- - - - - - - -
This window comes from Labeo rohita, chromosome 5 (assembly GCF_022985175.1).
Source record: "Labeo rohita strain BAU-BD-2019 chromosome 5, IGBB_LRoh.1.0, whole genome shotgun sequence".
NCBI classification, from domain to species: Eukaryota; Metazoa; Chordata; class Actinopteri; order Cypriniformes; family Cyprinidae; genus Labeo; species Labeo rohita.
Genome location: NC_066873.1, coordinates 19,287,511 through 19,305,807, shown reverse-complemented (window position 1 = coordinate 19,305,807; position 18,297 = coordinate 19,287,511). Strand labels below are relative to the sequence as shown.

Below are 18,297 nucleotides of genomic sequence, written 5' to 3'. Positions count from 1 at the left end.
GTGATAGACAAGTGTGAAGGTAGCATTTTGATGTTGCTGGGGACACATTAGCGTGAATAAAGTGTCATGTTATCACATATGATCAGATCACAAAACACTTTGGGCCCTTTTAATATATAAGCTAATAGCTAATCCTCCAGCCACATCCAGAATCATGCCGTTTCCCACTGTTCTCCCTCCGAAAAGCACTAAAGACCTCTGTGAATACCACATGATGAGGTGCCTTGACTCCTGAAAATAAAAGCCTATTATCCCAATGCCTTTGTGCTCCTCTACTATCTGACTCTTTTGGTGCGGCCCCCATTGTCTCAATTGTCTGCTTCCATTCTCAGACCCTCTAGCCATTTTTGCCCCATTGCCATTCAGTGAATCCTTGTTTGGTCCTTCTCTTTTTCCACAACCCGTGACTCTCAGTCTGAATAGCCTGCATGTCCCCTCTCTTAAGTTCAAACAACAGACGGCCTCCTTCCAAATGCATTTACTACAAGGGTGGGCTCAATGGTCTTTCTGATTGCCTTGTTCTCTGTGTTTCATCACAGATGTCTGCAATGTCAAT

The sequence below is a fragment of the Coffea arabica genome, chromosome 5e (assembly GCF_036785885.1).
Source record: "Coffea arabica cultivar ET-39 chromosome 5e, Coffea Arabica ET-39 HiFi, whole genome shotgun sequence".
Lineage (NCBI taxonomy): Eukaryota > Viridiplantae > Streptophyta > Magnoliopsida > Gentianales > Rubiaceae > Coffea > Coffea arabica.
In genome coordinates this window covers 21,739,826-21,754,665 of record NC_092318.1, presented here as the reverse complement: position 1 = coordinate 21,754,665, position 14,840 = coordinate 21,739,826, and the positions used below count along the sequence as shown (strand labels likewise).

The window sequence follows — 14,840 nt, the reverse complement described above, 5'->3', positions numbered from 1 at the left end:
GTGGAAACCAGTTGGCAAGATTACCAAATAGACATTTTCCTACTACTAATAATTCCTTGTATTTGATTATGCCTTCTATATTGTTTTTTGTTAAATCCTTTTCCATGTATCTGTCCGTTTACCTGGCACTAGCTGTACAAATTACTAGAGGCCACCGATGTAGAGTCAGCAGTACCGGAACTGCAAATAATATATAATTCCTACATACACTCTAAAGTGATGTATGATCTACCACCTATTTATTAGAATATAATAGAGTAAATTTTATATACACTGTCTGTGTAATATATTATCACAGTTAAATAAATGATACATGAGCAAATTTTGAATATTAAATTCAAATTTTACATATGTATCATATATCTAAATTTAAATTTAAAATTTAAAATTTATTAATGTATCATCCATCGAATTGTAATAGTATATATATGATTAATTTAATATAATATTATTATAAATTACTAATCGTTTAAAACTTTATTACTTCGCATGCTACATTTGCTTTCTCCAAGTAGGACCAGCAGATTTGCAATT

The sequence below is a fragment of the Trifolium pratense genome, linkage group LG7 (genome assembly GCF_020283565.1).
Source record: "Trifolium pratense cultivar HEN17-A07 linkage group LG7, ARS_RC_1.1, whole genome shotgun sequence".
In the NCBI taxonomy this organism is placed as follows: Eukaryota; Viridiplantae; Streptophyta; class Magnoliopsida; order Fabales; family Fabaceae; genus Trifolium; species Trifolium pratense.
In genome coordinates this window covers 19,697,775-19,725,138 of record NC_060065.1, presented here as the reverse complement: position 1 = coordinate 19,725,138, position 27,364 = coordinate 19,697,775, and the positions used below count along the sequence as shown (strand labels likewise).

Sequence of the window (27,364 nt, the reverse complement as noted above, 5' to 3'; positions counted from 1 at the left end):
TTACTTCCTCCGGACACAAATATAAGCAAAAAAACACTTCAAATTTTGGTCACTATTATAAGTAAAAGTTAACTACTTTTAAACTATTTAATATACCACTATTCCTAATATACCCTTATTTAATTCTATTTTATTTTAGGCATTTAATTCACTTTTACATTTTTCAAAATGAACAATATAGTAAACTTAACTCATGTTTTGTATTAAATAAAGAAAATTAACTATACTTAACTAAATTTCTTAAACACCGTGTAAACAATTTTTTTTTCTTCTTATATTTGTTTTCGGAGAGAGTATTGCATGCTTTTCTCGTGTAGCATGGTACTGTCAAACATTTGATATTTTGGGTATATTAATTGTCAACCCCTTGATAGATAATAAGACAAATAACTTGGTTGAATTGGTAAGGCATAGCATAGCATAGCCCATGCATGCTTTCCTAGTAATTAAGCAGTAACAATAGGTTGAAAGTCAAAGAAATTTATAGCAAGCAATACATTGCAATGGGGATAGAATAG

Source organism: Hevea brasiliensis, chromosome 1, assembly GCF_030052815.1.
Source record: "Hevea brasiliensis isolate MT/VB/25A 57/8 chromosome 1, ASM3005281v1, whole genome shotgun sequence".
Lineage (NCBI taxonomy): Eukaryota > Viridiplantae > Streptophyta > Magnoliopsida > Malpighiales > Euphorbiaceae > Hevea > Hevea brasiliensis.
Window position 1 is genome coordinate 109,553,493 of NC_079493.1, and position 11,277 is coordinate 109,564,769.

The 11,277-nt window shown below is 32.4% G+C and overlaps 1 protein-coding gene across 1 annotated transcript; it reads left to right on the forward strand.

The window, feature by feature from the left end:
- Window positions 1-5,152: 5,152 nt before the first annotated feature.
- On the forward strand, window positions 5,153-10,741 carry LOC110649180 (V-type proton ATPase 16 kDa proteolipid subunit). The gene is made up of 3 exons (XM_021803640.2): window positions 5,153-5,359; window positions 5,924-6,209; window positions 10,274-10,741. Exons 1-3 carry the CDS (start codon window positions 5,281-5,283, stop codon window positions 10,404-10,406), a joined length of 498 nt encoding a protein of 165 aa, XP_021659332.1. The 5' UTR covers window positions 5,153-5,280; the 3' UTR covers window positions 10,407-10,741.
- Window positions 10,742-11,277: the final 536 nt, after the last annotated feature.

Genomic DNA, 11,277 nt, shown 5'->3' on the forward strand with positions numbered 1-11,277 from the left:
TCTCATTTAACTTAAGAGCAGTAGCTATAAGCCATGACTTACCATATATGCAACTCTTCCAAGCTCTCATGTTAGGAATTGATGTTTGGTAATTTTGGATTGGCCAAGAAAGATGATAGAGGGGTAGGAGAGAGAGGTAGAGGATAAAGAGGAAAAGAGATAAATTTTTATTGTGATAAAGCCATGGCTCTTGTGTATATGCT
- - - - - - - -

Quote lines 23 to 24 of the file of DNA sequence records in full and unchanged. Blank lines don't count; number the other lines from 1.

The 11,277-nt window shown below is 32.4% G+C and overlaps 1 protein-coding gene across 1 annotated transcript; it reads left to right on the forward strand.

The window, feature by feature from the left end: